Tuberculosis (TB) policy in England, which includes extensive badger culling in high-risk areas, is having a positive impact on the number of cattle slaughtered due to an outbreak of the disease.

The latest data shows that the number of cattle slaughtered due to TB in the 12-months to the end of March 2023 totalled 20,228, which is the fewest cattle slaughtered over a 12-month period for 15 years.

Over the same period to March 2023, NI slaughtered 18,378 cattle as reactors at a TB test. While that total is slightly behind England, the English cattle herd is three times larger.

However, much of the TB in England is concentrated in the main cattle regions in the south and southwest of the country, and it is here where badger culling has generally taken place.

In this high-risk area, the number of cattle slaughtered due to a TB incident totalled 16,133 to March 2023, down 25% on the previous year.


Unlike England, the Welsh government continues to rule out badger culling, instead favouring a grant scheme that covers up to 50% of the costs of badger vaccination on a limited number of farms.

Authorities in Wales have also undertaken some work to test badgers, vaccinate those that are TB-free and cull those positive for the disease (similar to Test, Vaccinate or Remove – TVR project in NI). However, this is being gradually phased out, having had little impact on disease rates in cattle and coming at a high cost per vaccinated badger.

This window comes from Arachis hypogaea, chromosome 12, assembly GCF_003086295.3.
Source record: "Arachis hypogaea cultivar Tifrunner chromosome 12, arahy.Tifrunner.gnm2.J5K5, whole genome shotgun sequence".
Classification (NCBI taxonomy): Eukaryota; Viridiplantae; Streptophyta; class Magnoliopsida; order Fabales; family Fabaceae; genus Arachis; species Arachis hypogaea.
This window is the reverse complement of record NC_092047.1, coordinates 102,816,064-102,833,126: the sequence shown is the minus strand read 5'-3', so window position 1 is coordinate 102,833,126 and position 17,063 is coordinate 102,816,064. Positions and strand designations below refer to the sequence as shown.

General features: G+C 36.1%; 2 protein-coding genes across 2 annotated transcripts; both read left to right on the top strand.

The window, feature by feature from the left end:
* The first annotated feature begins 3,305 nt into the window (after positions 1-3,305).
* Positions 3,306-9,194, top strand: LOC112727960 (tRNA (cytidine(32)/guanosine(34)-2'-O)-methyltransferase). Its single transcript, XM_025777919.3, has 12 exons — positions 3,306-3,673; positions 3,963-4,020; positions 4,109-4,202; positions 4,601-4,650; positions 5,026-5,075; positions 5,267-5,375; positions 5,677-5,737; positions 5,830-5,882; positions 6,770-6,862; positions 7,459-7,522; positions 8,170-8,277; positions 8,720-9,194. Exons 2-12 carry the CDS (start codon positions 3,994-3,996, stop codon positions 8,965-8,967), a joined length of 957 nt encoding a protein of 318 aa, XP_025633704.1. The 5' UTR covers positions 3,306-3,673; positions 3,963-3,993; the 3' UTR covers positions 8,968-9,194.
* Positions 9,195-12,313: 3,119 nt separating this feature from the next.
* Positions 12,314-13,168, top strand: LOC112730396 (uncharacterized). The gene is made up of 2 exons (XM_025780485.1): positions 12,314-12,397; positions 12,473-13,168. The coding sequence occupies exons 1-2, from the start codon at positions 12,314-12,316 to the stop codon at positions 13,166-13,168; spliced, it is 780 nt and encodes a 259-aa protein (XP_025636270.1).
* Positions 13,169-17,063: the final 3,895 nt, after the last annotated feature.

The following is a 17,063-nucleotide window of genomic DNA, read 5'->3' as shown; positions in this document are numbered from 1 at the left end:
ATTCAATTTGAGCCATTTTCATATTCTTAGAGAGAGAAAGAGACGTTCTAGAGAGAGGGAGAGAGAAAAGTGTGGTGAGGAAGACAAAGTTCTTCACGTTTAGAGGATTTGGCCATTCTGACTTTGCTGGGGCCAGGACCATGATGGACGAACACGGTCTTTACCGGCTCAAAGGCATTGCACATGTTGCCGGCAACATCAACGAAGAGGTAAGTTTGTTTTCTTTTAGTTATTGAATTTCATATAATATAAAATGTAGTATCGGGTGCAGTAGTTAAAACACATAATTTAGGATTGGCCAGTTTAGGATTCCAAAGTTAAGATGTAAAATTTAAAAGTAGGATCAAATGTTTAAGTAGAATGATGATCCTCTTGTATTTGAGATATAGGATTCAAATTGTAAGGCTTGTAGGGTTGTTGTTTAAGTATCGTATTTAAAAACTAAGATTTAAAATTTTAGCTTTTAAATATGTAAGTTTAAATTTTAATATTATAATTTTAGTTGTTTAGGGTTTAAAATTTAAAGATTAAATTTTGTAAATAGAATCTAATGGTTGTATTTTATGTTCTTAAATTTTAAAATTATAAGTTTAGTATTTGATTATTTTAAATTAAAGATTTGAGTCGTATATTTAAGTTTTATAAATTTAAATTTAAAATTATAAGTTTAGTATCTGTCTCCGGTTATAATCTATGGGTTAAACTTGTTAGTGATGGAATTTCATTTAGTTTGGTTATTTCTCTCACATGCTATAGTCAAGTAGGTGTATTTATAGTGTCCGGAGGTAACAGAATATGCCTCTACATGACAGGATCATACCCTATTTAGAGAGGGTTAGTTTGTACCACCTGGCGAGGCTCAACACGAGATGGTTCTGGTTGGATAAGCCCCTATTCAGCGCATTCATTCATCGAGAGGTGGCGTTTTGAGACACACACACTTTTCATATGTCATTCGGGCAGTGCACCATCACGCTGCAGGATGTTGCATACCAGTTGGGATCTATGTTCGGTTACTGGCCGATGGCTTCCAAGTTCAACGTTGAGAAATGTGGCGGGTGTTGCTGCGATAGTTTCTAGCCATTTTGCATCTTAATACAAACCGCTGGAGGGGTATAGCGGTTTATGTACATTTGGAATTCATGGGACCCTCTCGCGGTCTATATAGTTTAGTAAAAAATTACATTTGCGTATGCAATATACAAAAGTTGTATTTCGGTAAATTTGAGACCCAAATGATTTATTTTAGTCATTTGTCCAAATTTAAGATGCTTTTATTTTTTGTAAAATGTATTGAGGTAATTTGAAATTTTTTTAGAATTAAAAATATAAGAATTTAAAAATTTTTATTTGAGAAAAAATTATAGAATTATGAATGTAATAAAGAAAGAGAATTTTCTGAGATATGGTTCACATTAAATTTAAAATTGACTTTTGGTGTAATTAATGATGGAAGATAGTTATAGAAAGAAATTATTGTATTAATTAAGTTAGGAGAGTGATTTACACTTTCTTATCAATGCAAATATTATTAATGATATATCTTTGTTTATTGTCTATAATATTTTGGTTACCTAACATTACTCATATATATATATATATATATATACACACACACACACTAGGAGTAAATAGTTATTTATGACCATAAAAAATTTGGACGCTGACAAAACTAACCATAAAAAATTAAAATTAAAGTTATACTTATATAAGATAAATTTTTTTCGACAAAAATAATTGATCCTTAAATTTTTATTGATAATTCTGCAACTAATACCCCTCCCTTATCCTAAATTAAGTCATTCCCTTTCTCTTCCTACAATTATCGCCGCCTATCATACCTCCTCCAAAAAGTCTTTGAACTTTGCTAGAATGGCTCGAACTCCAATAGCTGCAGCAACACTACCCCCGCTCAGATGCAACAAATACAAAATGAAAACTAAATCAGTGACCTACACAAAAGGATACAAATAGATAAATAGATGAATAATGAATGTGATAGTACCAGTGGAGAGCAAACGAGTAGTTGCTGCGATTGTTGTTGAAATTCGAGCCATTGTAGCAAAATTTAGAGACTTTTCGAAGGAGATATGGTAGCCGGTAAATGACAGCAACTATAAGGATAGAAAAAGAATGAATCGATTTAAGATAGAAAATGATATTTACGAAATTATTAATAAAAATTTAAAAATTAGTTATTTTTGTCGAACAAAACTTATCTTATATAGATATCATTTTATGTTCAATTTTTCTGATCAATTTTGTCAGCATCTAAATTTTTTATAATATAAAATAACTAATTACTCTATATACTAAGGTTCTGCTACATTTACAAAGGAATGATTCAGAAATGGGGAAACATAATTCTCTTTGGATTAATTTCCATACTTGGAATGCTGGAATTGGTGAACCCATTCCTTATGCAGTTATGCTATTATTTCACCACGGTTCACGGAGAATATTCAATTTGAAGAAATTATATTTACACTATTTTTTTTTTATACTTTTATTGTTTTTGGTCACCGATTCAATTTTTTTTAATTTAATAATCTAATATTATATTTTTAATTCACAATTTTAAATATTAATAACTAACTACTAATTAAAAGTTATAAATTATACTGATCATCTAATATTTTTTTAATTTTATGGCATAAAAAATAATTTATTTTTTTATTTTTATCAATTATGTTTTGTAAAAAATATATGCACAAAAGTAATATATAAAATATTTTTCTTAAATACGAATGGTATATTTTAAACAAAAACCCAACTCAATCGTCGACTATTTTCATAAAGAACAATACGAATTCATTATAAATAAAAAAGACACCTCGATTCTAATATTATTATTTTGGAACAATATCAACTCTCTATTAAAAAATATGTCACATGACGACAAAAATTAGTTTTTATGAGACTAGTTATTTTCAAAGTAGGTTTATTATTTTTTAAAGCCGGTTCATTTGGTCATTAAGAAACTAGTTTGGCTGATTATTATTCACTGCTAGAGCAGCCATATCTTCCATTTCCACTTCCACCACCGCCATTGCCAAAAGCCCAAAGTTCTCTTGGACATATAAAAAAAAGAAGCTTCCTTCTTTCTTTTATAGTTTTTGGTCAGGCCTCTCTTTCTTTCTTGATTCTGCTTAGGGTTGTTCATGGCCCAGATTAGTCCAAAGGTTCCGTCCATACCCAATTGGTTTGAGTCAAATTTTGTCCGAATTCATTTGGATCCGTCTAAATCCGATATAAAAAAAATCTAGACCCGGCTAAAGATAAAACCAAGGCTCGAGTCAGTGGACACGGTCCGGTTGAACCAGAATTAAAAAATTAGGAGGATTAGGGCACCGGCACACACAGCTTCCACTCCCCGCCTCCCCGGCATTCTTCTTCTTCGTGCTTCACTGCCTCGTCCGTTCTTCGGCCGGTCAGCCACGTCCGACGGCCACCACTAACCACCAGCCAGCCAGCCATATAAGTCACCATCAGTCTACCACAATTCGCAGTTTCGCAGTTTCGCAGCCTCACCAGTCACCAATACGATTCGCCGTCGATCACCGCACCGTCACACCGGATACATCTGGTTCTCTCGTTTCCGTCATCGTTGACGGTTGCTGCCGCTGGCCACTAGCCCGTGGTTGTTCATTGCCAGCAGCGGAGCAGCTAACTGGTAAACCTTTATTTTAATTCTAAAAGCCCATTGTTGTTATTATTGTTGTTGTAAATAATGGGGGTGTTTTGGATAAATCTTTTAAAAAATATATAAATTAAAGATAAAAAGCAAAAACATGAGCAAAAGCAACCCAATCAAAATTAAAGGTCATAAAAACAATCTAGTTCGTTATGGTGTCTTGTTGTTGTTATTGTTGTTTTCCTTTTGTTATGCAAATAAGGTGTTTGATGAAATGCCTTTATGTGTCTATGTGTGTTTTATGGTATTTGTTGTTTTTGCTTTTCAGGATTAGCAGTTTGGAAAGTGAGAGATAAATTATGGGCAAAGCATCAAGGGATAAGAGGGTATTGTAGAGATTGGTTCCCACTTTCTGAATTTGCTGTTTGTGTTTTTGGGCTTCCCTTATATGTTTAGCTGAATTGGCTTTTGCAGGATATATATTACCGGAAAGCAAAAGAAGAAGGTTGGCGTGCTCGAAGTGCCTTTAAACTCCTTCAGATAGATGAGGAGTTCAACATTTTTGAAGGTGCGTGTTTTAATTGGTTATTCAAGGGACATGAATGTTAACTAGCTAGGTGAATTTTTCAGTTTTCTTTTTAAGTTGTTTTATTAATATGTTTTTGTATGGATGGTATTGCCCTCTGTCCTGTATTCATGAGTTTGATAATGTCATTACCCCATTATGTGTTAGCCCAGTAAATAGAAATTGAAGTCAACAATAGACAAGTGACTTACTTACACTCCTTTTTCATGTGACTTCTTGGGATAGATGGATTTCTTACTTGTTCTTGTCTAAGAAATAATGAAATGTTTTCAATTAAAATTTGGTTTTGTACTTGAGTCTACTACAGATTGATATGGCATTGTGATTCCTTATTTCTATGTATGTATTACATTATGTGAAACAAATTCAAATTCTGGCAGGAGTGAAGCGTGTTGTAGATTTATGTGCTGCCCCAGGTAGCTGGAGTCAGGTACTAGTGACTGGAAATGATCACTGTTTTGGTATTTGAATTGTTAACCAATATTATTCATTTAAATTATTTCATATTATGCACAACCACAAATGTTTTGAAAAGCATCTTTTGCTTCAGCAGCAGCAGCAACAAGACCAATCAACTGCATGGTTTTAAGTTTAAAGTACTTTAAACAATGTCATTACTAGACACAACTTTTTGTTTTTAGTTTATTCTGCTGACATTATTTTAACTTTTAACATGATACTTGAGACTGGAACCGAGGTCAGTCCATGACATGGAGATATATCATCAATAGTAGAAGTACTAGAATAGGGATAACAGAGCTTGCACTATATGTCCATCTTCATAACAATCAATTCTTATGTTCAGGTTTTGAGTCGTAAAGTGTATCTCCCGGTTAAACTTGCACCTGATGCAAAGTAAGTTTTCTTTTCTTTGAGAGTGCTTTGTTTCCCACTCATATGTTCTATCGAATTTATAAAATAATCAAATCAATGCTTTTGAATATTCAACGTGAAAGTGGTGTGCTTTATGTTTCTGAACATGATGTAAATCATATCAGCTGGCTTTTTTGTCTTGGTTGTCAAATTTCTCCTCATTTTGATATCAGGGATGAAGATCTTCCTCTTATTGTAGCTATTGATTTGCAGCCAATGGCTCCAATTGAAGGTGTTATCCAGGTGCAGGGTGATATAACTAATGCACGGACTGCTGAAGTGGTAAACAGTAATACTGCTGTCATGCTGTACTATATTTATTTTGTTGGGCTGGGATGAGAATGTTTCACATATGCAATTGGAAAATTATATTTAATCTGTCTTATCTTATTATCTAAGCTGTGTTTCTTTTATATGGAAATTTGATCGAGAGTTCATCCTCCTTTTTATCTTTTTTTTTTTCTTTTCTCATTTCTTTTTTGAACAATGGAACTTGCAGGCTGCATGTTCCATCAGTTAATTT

In the 12 months to March 2023, a total of 9,585 Welsh cattle were slaughtered due to TB, down 5% on the previous year. The current Welsh cattle herd is around 1.5m, slightly below that in NI.


The approach taken in Wales is often quoted as the best model for disease control by badger campaign groups, even though that is not necessarily backed up by the statistics. Caution should also be taken when comparing the situation in Wales with NI. While the Welsh do have some hotspot areas in the south and southwest, overall disease rates are much lower in both badgers and cattle, than in NI.


In Scotland, it has maintained officially TB-free status since 2009, mainly because it has a low density of both cattle (similar population as NI) and badgers. However, Scottish authorities still have to deal with some isolated outbreaks.

In the 12 months to March 2023, a total of 766 cattle were slaughtered due to TB, up 43% on the previous year. The increase was mainly related to breakdown herds in Ayrshire due to the movement of infected cattle.

Read more

DAERA consider TB compensation cuts

Those against badger cull need to see sense